Say it loud and say it proud, conservatives: We are victims now, and damn does it feel good!

Let’s make the most of it. The Victimized, in our culture, enjoy an exalted status. We lend them an almost unimpeachable moral authority, and they can use that authority to make almost any demand. To criticize Victims, according to our accepted rules of debate, is to endorse the circumstances in which they were victimized, and therefore a tacit endorsement of oppression. “Victim” is America’s word for Holy, and their advocates are our saints, imbued with the power of determining the limits of public discourse and starting “national conversations” in which only one side is allowed to speak.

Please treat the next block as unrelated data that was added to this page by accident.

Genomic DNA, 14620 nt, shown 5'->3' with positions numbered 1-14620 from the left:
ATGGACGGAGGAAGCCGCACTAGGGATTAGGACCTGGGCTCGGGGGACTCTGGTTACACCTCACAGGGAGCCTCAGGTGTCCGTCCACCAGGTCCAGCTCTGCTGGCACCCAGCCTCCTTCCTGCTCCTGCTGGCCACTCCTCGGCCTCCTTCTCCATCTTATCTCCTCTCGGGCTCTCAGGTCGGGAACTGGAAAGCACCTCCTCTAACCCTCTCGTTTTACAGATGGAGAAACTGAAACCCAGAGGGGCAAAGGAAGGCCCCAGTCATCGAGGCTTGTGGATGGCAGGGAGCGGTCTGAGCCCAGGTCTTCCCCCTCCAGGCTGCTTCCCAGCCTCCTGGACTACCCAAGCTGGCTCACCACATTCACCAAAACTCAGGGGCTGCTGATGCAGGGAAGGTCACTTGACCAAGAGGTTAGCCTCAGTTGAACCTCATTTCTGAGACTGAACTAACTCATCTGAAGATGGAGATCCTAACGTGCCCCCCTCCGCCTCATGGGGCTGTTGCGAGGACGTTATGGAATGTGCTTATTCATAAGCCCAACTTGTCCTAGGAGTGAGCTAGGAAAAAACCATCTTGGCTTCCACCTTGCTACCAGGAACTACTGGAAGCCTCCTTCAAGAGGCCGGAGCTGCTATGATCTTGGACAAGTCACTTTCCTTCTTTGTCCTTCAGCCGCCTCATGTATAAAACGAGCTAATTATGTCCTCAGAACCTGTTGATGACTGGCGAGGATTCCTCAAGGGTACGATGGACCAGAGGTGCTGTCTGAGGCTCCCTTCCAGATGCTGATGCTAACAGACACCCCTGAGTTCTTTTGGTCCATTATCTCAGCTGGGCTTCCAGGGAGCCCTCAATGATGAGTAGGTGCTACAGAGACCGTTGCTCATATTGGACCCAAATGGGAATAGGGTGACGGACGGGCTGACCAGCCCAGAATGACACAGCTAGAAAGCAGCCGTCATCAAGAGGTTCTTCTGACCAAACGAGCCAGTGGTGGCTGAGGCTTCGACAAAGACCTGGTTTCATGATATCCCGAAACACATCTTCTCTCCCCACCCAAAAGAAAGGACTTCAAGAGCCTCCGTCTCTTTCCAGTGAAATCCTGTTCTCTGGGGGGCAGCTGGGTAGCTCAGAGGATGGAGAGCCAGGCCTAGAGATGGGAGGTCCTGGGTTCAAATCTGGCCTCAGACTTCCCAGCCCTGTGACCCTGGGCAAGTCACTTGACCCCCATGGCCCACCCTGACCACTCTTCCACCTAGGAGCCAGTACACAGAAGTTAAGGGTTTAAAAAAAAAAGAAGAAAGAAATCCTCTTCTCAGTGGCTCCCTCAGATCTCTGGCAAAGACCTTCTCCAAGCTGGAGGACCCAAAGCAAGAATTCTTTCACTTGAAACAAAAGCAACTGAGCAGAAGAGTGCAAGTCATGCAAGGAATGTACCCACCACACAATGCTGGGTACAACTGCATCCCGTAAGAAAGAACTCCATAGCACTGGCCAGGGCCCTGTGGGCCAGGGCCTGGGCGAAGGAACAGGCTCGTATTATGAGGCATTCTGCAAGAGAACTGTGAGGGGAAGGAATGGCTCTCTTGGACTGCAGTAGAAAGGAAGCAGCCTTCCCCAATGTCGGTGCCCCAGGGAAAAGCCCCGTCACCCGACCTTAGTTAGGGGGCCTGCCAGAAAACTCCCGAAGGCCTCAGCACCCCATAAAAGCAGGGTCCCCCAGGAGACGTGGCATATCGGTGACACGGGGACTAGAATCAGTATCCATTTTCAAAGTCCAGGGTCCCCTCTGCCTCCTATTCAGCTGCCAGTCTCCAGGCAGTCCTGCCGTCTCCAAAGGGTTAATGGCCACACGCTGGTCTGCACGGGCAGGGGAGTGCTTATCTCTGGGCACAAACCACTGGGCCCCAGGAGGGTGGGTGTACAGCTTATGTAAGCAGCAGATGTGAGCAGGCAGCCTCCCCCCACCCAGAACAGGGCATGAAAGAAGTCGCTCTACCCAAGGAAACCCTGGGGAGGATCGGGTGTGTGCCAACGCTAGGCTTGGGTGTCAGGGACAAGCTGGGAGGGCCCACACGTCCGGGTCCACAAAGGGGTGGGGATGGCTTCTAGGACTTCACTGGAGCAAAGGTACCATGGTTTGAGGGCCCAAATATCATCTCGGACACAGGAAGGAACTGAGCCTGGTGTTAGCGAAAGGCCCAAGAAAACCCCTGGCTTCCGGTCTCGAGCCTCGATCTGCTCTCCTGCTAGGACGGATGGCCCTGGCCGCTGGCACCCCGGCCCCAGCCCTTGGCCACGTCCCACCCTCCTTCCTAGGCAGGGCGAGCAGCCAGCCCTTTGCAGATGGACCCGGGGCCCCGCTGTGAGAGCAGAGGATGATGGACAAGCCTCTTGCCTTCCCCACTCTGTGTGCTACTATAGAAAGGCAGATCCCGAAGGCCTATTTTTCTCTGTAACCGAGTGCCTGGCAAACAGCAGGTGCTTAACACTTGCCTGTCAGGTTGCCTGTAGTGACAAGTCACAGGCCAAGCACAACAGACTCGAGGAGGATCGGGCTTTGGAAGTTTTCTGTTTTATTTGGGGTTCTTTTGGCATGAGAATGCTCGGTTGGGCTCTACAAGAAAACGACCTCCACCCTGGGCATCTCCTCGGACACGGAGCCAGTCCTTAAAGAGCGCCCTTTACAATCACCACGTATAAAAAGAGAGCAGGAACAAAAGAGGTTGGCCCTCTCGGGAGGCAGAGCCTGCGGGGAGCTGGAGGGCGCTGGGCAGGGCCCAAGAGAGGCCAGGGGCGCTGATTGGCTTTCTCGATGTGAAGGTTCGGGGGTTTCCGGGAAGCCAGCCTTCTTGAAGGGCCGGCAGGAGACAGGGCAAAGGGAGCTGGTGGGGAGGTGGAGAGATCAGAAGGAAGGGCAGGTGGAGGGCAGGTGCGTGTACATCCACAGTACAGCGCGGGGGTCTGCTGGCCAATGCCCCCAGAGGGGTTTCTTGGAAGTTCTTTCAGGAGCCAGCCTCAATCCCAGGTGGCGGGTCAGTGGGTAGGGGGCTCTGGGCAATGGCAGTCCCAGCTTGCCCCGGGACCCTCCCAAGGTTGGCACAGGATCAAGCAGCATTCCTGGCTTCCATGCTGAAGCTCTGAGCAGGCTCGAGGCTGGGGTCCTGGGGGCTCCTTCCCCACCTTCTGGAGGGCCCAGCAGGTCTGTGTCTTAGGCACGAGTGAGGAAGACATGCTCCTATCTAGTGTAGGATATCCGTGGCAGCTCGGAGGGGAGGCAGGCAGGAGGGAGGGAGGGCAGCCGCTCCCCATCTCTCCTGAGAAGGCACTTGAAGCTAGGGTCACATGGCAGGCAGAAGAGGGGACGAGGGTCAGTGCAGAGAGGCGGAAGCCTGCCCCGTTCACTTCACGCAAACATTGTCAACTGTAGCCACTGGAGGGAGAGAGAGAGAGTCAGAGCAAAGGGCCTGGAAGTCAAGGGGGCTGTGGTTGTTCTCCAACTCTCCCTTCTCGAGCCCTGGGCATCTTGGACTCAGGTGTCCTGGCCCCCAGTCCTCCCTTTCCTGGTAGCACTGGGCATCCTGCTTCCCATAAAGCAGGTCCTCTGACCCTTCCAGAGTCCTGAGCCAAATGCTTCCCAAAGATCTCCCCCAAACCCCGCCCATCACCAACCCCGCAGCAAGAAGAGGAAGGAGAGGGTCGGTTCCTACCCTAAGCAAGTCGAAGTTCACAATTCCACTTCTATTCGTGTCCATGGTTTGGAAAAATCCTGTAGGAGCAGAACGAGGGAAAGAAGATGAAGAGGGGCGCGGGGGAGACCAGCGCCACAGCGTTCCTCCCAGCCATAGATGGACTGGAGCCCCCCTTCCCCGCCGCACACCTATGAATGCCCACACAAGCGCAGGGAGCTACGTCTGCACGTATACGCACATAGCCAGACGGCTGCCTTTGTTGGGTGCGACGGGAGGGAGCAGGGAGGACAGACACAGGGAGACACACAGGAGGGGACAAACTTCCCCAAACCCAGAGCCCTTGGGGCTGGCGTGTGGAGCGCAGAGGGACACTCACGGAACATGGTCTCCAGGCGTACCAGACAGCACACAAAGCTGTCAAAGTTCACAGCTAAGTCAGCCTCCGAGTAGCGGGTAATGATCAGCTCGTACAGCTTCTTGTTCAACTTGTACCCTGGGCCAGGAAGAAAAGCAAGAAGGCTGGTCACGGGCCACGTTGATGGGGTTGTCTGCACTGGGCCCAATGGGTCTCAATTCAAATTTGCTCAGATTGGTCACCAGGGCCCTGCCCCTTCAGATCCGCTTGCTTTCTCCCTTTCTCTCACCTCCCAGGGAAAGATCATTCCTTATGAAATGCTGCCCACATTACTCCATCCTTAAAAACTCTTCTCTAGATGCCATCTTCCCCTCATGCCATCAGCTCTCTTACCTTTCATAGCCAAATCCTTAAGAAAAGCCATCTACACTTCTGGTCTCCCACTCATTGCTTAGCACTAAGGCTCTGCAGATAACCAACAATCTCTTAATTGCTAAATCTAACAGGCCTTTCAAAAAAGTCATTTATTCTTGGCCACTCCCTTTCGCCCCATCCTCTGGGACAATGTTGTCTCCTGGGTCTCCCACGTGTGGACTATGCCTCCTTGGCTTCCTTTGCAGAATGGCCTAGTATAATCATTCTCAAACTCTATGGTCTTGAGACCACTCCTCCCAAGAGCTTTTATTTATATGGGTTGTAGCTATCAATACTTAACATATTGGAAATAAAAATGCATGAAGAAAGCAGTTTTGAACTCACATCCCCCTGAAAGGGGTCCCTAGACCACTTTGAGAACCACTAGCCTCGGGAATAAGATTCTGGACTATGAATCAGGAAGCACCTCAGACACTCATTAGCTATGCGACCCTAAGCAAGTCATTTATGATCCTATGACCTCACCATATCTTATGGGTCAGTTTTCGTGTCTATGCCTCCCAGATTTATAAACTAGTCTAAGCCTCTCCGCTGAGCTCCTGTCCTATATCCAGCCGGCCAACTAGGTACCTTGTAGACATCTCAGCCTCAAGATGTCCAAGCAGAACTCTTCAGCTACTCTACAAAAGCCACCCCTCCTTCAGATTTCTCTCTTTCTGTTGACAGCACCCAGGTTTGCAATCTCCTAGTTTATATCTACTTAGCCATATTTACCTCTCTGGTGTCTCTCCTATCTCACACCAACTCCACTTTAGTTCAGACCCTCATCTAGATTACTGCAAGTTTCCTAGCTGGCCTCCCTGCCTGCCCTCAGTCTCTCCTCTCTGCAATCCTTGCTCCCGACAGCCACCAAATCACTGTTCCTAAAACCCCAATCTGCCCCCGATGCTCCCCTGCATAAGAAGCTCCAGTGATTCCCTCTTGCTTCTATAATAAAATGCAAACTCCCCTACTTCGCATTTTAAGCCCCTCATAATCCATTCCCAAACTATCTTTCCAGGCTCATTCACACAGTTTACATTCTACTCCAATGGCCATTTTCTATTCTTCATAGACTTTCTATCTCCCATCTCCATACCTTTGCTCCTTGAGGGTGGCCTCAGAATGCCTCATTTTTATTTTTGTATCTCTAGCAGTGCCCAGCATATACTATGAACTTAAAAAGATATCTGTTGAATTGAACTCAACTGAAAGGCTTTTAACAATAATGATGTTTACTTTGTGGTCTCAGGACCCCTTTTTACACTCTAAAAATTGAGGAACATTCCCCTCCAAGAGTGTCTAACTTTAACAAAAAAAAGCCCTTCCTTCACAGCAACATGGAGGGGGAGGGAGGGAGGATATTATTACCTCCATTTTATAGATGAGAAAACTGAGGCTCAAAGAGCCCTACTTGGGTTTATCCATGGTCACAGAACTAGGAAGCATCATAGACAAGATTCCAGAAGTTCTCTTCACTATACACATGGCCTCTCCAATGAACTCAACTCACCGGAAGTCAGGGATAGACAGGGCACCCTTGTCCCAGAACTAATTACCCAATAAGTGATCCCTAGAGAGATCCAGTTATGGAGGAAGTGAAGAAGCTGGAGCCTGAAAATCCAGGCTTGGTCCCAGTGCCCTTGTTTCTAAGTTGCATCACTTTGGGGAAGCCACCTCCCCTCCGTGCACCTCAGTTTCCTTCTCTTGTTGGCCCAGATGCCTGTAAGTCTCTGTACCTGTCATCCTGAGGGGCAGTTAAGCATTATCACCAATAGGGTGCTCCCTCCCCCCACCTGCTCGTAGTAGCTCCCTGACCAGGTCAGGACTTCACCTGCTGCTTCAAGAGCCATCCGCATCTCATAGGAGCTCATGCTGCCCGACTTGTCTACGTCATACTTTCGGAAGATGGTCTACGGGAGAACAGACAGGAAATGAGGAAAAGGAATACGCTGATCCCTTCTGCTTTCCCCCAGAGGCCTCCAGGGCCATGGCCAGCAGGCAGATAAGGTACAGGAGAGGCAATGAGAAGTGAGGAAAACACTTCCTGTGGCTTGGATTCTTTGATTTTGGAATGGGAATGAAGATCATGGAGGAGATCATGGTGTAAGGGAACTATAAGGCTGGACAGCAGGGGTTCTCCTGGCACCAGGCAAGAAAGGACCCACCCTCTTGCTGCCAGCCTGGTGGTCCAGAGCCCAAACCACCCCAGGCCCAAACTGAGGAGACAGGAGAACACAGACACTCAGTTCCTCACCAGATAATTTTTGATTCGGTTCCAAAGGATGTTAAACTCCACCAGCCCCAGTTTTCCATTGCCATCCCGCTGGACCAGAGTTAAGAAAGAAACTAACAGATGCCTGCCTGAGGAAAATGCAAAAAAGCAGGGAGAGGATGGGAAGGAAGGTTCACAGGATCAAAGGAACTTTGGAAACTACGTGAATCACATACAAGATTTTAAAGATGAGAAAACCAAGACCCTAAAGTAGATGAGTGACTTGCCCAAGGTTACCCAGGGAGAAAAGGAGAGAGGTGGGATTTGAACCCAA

America’s cultural obsession with Victimhood has, up to now, existed for the sole benefit of the left. But it’s not like the right hasn’t made bids for Victim status before. Right-wing activists have, on occasion, tried to say that they are Victims of “reverse discrimination” via Affirmative Action or institutionalized liberal bias. Much of the Tea Party tried to define itself as a Victimized class of patriotic, hard-working, God-fearing Americans who had been taxed to near-extinction by big government.

Their rhetoric deliberately imitated the left’s and, although conservatives were able to ape their opponents’ shrill proclamations of outrage, the media still proved unwilling to view a movement dominated by white, middle-class Republicans as authentic Victims.